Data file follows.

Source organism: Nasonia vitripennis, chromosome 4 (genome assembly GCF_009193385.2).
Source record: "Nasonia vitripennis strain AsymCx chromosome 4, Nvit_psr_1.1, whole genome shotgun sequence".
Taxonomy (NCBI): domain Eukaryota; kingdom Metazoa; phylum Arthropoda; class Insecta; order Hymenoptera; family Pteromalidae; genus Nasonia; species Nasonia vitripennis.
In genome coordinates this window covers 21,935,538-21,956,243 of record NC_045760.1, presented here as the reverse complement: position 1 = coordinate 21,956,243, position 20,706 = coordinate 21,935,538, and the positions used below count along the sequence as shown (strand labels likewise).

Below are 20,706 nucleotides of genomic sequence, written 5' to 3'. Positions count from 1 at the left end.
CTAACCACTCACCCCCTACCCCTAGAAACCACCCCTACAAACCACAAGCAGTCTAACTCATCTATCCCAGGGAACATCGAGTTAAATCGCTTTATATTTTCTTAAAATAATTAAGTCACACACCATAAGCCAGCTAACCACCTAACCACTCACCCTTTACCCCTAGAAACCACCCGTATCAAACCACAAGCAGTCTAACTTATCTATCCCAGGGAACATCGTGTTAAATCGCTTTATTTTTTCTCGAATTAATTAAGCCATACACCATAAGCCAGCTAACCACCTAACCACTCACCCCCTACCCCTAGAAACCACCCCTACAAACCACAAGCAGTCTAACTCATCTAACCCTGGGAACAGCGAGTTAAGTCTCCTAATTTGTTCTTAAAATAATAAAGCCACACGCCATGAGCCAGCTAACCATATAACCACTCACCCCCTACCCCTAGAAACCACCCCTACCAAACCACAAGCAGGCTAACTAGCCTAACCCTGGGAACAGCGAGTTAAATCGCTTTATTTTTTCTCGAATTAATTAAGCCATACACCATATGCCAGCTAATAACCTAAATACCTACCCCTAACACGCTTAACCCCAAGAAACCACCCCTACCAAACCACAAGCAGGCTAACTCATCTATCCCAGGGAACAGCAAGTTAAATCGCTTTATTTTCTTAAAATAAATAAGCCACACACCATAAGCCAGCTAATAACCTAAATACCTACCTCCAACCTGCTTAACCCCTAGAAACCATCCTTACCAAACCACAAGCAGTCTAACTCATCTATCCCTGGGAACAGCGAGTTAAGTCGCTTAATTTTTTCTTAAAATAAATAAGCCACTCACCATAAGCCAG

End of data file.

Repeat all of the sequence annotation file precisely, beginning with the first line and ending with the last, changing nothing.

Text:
Source organism: Nasonia vitripennis, chromosome 4 (genome assembly GCF_009193385.2).
Source record: "Nasonia vitripennis strain AsymCx chromosome 4, Nvit_psr_1.1, whole genome shotgun sequence".
Taxonomy (NCBI): domain Eukaryota; kingdom Metazoa; phylum Arthropoda; class Insecta; order Hymenoptera; family Pteromalidae; genus Nasonia; species Nasonia vitripennis.
In genome coordinates this window covers 21,935,538-21,956,243 of record NC_045760.1, presented here as the reverse complement: position 1 = coordinate 21,956,243, position 20,706 = coordinate 21,935,538, and the positions used below count along the sequence as shown (strand labels likewise).

Below are 20,706 nucleotides of genomic sequence, written 5' to 3'. Positions count from 1 at the left end.
CTAACCACTCACCCCCTACCCCTAGAAACCACCCCTACAAACCACAAGCAGTCTAACTCATCTATCCCAGGGAACATCGAGTTAAATCGCTTTATATTTTCTTAAAATAATTAAGTCACACACCATAAGCCAGCTAACCACCTAACCACTCACCCTTTACCCCTAGAAACCACCCGTATCAAACCACAAGCAGTCTAACTTATCTATCCCAGGGAACATCGTGTTAAATCGCTTTATTTTTTCTCGAATTAATTAAGCCATACACCATAAGCCAGCTAACCACCTAACCACTCACCCCCTACCCCTAGAAACCACCCCTACAAACCACAAGCAGTCTAACTCATCTAACCCTGGGAACAGCGAGTTAAGTCTCCTAATTTGTTCTTAAAATAATAAAGCCACACGCCATGAGCCAGCTAACCATATAACCACTCACCCCCTACCCCTAGAAACCACCCCTACCAAACCACAAGCAGGCTAACTAGCCTAACCCTGGGAACAGCGAGTTAAATCGCTTTATTTTTTCTCGAATTAATTAAGCCATACACCATATGCCAGCTAATAACCTAAATACCTACCCCTAACACGCTTAACCCCAAGAAACCACCCCTACCAAACCACAAGCAGGCTAACTCATCTATCCCAGGGAACAGCAAGTTAAATCGCTTTATTTTCTTAAAATAAATAAGCCACACACCATAAGCCAGCTAATAACCTAAATACCTACCTCCAACCTGCTTAACCCCTAGAAACCATCCTTACCAAACCACAAGCAGTCTAACTCATCTATCCCTGGGAACAGCGAGTTAAGTCGCTTAATTTTTTCTTAAAATAAATAAGCCACTCACCATAAGCCAG